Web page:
When Change is Cosmetic
It is hard to comprehend that with all the incredible effort to more effectively engage employees over the past 25 years, according to Gallup data, we as leaders have failed miserably. The numbers today are hovering around 30 percent engaged, 50 percent disengaged and 20 percent disengaged. And if anything engagement has slightly declined over the years regardless of all the efforts to creating higher performing organizations.
As a result, it seems easy to assume that these numbers reflect the authentic nature of humans in the workplace, but two facts dispute that assumption.
FACT ONE: There are some organizations that achieve significantly higher levels of engagement, and according to Gallup, and they enjoy statistically greater profitability, higher customer satisfaction and better quality products and services.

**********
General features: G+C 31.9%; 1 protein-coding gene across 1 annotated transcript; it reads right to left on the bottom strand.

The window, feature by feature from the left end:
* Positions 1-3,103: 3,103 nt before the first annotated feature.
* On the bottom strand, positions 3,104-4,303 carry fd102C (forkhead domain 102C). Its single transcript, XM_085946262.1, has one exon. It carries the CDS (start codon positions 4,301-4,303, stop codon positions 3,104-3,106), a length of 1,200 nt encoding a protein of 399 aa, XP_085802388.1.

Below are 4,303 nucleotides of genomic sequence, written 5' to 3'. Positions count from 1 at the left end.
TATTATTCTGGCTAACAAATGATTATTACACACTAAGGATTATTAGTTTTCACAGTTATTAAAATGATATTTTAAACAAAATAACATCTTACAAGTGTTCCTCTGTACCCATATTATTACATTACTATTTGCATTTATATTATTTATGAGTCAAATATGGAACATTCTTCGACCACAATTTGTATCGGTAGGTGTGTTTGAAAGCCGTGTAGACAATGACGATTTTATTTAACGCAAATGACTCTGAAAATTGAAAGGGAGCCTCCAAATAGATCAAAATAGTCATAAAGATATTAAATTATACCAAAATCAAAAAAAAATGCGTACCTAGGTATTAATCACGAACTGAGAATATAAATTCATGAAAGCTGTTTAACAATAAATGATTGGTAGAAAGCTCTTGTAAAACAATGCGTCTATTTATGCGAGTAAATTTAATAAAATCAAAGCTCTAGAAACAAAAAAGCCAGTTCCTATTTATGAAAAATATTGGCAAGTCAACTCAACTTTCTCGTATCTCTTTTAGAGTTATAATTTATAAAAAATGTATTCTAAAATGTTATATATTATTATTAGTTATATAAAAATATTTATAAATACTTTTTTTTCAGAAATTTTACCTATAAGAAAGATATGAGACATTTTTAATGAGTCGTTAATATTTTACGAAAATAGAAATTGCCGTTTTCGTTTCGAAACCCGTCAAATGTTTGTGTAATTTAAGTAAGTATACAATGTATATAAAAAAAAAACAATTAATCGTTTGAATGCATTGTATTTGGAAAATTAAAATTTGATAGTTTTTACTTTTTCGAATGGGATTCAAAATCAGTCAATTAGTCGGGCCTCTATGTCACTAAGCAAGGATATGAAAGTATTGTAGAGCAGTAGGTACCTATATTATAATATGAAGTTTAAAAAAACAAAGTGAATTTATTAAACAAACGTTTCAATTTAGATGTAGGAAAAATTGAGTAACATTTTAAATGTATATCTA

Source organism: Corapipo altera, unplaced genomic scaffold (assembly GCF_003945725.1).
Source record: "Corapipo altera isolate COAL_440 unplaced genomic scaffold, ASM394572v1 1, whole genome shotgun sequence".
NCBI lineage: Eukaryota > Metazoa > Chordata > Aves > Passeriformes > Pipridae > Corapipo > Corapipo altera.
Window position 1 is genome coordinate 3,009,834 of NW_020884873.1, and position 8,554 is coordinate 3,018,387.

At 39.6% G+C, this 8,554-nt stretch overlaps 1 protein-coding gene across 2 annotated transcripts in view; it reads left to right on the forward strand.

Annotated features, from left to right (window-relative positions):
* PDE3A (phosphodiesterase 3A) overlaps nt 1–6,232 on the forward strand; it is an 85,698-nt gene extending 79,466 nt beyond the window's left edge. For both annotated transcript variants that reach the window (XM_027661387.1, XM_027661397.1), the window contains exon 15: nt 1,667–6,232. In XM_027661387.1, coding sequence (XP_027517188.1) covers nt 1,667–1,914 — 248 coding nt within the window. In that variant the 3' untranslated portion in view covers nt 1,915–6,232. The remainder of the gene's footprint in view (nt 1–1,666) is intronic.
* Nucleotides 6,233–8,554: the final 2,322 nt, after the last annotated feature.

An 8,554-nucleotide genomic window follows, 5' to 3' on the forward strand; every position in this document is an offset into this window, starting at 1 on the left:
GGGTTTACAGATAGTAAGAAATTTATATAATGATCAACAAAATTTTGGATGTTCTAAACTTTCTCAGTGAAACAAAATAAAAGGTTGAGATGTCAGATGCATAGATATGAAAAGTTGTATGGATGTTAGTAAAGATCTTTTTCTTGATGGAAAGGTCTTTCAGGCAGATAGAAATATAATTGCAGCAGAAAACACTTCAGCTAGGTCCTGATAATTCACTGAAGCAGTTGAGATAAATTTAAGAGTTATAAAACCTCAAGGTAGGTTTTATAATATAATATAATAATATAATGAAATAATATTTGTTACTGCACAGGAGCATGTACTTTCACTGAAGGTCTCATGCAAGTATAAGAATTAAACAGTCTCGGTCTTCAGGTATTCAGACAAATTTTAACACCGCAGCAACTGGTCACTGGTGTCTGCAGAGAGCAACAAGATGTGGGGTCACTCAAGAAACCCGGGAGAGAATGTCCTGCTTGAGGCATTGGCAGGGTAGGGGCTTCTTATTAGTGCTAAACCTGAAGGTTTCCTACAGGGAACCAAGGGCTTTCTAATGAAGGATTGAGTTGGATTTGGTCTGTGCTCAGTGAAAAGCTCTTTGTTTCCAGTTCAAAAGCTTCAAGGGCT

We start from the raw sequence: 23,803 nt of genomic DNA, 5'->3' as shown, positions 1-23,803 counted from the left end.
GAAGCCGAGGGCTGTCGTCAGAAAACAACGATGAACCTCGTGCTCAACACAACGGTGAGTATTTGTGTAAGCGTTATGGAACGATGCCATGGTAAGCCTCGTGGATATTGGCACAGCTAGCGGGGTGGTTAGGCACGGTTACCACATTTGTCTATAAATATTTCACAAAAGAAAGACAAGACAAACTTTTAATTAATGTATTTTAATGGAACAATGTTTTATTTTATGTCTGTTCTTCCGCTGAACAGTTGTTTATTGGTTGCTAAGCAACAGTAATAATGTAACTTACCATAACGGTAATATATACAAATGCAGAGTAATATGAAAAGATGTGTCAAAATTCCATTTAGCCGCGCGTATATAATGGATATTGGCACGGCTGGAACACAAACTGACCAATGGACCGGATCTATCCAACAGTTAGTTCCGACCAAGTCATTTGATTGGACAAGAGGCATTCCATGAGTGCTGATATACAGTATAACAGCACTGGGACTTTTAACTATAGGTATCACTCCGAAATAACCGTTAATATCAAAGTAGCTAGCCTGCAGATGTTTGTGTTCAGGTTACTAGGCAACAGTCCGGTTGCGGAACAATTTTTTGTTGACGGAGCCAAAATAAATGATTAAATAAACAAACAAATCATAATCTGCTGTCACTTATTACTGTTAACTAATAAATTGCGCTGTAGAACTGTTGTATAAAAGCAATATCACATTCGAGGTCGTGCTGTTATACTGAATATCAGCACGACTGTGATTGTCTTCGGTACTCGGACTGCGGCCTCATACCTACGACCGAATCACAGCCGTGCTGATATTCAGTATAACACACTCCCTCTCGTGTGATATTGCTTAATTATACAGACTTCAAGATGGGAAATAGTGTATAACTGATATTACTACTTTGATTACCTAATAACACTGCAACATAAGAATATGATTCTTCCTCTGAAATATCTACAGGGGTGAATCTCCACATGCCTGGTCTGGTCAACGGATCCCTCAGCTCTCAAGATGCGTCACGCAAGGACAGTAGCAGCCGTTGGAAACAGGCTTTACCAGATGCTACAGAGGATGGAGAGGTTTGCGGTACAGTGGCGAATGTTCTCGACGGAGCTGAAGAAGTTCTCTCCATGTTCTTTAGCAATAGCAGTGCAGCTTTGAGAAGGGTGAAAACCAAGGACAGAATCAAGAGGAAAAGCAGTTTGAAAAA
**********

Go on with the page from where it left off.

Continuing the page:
Among the sincere efforts to engage employees are such powerful methods as lean, Kaizen, and Six Sigma. Sure they can effectively fix broken processes, but they don’t change the way of thinking in a systemic way. Yet, these efforts, treated as programs, rarely survive long term unless by sheer force of will.
Insincere efforts such as communications campaigns and suggestion boxes are truly cosmetic, and are nothing more than hope that if we wish for change hard enough it will happen.
You can lather on makeup to try and improve things – and it may work for a while – but real engagement demands a different system of management. It requires rethinking HOW we run the organization. And, it requires managers do a lot of work reengineering their management process.